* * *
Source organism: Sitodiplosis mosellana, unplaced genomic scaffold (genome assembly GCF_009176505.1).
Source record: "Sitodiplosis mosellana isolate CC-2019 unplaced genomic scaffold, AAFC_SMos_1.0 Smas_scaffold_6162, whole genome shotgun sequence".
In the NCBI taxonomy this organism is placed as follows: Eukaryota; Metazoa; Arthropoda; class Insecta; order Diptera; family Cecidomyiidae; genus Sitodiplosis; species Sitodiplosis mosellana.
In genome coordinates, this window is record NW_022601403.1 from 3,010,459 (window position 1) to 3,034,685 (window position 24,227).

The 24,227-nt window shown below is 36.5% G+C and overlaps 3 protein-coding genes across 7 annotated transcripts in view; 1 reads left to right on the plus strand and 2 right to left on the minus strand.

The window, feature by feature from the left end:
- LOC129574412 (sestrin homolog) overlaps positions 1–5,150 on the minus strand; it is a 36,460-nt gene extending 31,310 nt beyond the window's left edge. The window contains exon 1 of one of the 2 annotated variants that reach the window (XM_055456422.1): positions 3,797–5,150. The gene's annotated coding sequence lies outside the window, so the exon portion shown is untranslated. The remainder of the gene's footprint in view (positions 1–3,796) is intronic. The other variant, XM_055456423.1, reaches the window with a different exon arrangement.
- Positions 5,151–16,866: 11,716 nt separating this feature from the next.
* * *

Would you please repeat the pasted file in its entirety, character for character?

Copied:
Source organism: Sitodiplosis mosellana, unplaced genomic scaffold (genome assembly GCF_009176505.1).
Source record: "Sitodiplosis mosellana isolate CC-2019 unplaced genomic scaffold, AAFC_SMos_1.0 Smas_scaffold_6162, whole genome shotgun sequence".
In the NCBI taxonomy this organism is placed as follows: Eukaryota; Metazoa; Arthropoda; class Insecta; order Diptera; family Cecidomyiidae; genus Sitodiplosis; species Sitodiplosis mosellana.
In genome coordinates, this window is record NW_022601403.1 from 3,010,459 (window position 1) to 3,034,685 (window position 24,227).

The 24,227-nt window shown below is 36.5% G+C and overlaps 3 protein-coding genes across 7 annotated transcripts in view; 1 reads left to right on the plus strand and 2 right to left on the minus strand.

The window, feature by feature from the left end:
- LOC129574412 (sestrin homolog) overlaps positions 1–5,150 on the minus strand; it is a 36,460-nt gene extending 31,310 nt beyond the window's left edge. The window contains exon 1 of one of the 2 annotated variants that reach the window (XM_055456422.1): positions 3,797–5,150. The gene's annotated coding sequence lies outside the window, so the exon portion shown is untranslated. The remainder of the gene's footprint in view (positions 1–3,796) is intronic. The other variant, XM_055456423.1, reaches the window with a different exon arrangement.
- Positions 5,151–16,866: 11,716 nt separating this feature from the next.